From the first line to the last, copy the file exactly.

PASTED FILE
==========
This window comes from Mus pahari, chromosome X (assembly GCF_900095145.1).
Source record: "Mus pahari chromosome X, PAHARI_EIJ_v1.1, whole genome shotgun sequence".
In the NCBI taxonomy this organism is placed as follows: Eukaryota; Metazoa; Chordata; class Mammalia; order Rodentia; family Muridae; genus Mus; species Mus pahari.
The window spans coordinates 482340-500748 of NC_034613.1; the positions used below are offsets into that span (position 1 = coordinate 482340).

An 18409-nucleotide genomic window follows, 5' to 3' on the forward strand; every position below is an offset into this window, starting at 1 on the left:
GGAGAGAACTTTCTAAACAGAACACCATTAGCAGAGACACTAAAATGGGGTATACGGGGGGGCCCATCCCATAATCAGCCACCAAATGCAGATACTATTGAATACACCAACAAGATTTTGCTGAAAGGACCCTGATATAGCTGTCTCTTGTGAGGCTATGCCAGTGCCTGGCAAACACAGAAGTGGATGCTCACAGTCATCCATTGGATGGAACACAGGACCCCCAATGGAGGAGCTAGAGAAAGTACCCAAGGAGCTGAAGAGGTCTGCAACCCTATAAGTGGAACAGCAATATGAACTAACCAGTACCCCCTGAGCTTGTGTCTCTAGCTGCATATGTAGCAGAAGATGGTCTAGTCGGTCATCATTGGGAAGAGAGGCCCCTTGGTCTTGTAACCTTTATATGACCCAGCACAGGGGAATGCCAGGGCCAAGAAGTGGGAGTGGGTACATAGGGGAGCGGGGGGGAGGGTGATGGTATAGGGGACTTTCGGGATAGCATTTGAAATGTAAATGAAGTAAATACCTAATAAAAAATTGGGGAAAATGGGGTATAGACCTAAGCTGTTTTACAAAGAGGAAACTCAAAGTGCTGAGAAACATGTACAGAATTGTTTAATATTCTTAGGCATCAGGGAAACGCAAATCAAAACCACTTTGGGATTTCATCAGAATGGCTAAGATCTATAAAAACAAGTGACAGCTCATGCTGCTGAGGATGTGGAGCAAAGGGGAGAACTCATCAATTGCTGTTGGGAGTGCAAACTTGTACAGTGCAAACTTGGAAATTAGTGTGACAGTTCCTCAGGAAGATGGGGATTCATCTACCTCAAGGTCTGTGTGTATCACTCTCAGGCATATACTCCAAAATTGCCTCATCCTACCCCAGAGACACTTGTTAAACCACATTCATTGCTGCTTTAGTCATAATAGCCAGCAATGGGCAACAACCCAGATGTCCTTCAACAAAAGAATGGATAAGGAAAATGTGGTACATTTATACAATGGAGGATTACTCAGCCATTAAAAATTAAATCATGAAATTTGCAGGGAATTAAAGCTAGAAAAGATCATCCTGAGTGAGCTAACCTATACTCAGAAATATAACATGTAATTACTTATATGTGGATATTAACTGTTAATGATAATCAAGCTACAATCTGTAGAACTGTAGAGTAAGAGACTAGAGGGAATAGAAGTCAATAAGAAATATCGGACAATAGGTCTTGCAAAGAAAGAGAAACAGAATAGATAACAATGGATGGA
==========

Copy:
This window comes from Mus pahari, chromosome X (assembly GCF_900095145.1).
Source record: "Mus pahari chromosome X, PAHARI_EIJ_v1.1, whole genome shotgun sequence".
In the NCBI taxonomy this organism is placed as follows: Eukaryota; Metazoa; Chordata; class Mammalia; order Rodentia; family Muridae; genus Mus; species Mus pahari.
The window spans coordinates 482340-500748 of NC_034613.1; the positions used below are offsets into that span (position 1 = coordinate 482340).

An 18409-nucleotide genomic window follows, 5' to 3' on the forward strand; every position below is an offset into this window, starting at 1 on the left:
GGAGAGAACTTTCTAAACAGAACACCATTAGCAGAGACACTAAAATGGGGTATACGGGGGGGCCCATCCCATAATCAGCCACCAAATGCAGATACTATTGAATACACCAACAAGATTTTGCTGAAAGGACCCTGATATAGCTGTCTCTTGTGAGGCTATGCCAGTGCCTGGCAAACACAGAAGTGGATGCTCACAGTCATCCATTGGATGGAACACAGGACCCCCAATGGAGGAGCTAGAGAAAGTACCCAAGGAGCTGAAGAGGTCTGCAACCCTATAAGTGGAACAGCAATATGAACTAACCAGTACCCCCTGAGCTTGTGTCTCTAGCTGCATATGTAGCAGAAGATGGTCTAGTCGGTCATCATTGGGAAGAGAGGCCCCTTGGTCTTGTAACCTTTATATGACCCAGCACAGGGGAATGCCAGGGCCAAGAAGTGGGAGTGGGTACATAGGGGAGCGGGGGGGAGGGTGATGGTATAGGGGACTTTCGGGATAGCATTTGAAATGTAAATGAAGTAAATACCTAATAAAAAATTGGGGAAAATGGGGTATAGACCTAAGCTGTTTTACAAAGAGGAAACTCAAAGTGCTGAGAAACATGTACAGAATTGTTTAATATTCTTAGGCATCAGGGAAACGCAAATCAAAACCACTTTGGGATTTCATCAGAATGGCTAAGATCTATAAAAACAAGTGACAGCTCATGCTGCTGAGGATGTGGAGCAAAGGGGAGAACTCATCAATTGCTGTTGGGAGTGCAAACTTGTACAGTGCAAACTTGGAAATTAGTGTGACAGTTCCTCAGGAAGATGGGGATTCATCTACCTCAAGGTCTGTGTGTATCACTCTCAGGCATATACTCCAAAATTGCCTCATCCTACCCCAGAGACACTTGTTAAACCACATTCATTGCTGCTTTAGTCATAATAGCCAGCAATGGGCAACAACCCAGATGTCCTTCAACAAAAGAATGGATAAGGAAAATGTGGTACATTTATACAATGGAGGATTACTCAGCCATTAAAAATTAAATCATGAAATTTGCAGGGAATTAAAGCTAGAAAAGATCATCCTGAGTGAGCTAACCTATACTCAGAAATATAACATGTAATTACTTATATGTGGATATTAACTGTTAATGATAATCAAGCTACAATCTGTAGAACTGTAGAGTAAGAGACTAGAGGGAATAGAAGTCAATAAGAAATATCGGACAATAGGTCTTGCAAAGAAAGAGAAACAGAATAGATAACAATGGATGGA